Polish lower house condemns Putin's WW2 comments

The document goes on to say that the immediate cause of the war was the August 23 1939 Ribbentrop-Molotov Pact between Nazi Germany and the Soviet Union. Rafał Guz/PAP

The Polish Sejm (lower house) in a Thursday resolution condemned Russian leader Vladimir Putin's December comments concerning Poland's part in the outbreak of World War Two and the Holocaust.

"The Sejm of the Republic of Poland condemns the provocative and untrue allegations by representatives of the Russian Federation's highest authorities, who are attempting to burden Poland with responsibility for the outbreak of World War Two," the resolution authors wrote, adding that "the greatness of nations and relations between states cannot be built on lies and historical falsehoods."

The document goes on to say that the immediate cause of the war was the August 23 1939 Ribbentrop-Molotov Pact between Nazi Germany and the Soviet Union, and that the war "brought death to (...) millions of people, the construction of Nazi concentration camps in Europe and the Holocaust, one of the greatest crimes in human history."

The resolution authors added that the Soviet Union admittedly made sacrifices in its battle against the Third Reich, but noted that "unfortunately this did not bring independence and sovereignty to the countries of Central-East Europe, nor respect for human rights to their people."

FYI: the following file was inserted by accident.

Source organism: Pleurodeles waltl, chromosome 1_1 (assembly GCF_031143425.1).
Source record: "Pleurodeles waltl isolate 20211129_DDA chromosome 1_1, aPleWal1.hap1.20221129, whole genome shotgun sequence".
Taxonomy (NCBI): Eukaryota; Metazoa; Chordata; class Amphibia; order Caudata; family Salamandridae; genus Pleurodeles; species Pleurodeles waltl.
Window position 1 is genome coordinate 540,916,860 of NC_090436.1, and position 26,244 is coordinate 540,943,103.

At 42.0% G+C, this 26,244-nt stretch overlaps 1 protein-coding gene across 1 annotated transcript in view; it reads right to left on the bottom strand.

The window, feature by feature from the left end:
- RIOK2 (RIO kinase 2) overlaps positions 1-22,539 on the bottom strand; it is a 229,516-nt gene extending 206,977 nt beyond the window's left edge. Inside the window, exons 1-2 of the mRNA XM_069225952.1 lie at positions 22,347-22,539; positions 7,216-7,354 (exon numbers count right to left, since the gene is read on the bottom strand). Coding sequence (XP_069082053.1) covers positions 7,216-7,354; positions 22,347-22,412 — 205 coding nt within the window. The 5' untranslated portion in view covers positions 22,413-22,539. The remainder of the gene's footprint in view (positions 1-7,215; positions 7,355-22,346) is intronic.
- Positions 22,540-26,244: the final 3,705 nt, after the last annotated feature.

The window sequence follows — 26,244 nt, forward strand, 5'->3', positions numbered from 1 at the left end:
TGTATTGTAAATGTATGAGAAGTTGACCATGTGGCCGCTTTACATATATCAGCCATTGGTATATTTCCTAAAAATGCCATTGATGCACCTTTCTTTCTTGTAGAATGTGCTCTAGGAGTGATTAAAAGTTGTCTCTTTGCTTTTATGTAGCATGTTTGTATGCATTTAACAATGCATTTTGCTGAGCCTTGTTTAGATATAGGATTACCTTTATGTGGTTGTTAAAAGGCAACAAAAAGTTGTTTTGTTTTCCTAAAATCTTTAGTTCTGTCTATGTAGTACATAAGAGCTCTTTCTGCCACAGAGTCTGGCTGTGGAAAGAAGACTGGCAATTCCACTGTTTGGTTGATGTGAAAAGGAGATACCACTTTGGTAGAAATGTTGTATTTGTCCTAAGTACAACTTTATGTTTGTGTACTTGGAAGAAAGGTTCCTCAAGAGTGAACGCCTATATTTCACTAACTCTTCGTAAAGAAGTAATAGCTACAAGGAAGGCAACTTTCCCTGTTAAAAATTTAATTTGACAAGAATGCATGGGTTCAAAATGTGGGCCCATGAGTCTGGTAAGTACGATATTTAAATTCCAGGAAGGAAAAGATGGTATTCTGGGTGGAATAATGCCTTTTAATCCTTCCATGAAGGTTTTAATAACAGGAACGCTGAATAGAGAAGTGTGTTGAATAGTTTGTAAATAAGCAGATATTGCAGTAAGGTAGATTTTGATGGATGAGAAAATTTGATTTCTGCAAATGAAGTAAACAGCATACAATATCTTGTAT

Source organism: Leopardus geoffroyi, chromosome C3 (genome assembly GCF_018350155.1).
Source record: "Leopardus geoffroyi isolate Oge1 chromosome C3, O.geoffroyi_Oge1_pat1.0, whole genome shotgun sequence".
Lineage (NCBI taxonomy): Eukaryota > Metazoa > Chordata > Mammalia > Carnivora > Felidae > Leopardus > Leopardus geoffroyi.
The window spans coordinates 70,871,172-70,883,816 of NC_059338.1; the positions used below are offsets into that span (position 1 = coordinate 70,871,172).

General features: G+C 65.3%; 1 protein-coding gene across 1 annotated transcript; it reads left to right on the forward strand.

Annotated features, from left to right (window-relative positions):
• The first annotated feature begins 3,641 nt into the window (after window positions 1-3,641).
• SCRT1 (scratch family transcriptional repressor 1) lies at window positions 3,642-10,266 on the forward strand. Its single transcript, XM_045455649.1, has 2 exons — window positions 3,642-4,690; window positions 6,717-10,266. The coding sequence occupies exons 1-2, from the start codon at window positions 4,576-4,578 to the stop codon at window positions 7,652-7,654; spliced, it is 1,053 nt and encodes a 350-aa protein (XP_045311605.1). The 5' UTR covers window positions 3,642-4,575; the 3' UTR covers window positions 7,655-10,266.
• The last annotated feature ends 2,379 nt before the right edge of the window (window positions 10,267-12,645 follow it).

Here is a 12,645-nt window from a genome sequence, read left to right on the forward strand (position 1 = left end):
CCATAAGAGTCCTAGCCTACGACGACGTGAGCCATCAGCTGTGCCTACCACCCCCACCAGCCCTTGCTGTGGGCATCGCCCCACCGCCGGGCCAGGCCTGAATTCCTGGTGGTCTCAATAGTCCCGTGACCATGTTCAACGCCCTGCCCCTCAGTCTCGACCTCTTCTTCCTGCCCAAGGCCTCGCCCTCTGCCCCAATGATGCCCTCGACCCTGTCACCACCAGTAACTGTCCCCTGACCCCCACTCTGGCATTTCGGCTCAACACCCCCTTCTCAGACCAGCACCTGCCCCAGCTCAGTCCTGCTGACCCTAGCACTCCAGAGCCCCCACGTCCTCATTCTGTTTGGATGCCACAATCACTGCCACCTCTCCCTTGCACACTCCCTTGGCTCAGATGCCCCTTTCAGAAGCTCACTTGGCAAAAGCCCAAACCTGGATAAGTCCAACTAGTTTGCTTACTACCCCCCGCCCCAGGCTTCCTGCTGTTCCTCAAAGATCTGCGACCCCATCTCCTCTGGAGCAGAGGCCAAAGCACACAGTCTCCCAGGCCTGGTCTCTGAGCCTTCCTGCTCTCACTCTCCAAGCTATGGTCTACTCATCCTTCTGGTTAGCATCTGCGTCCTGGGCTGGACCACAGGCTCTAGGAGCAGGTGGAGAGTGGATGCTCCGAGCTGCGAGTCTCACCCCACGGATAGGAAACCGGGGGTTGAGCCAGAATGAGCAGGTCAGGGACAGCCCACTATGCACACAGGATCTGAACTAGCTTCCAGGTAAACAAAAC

At a December 20 sitting of the Eurasian Economic Union (EAEU), Putin said the immediate cause of World War Two was not the August 1939 Ribbentrop-Molotov Pact between Nazi Germany and the Soviet Union but the 1938 Munich Pact, which secured the cession to Germany of Czechoslovakia's Sudeten German territory and which Poland attempted to use to secure its claims to the Zaolzie region, over which it was in dispute with Czechoslovakia.

Referring to the Soviets' September 22, 1939, takeover of Brest in then eastern Poland (today's Belarus) from the Germans, who had captured the city several days earlier, Putin stressed that did not mean the Soviets had taken it from Poland, as at the time they were not fighting against Poland, which had lost control of the area. He also observed that the Red Army's entry into the region probably helped save many local lives, especially of Jews, who would have otherwise been exterminated by the Germans.

"At that time the Polish government had lost control of those territories, so there was nobody to negotiate with. The Soviet Union did not actually take anything away from Poland," Putin said.

He also accused Poland's pre-war government of hedging ties to Nazi Germany, by which they "exposed their people, the Polish people, to the German war machine and contributed to the outbreak of World War Two."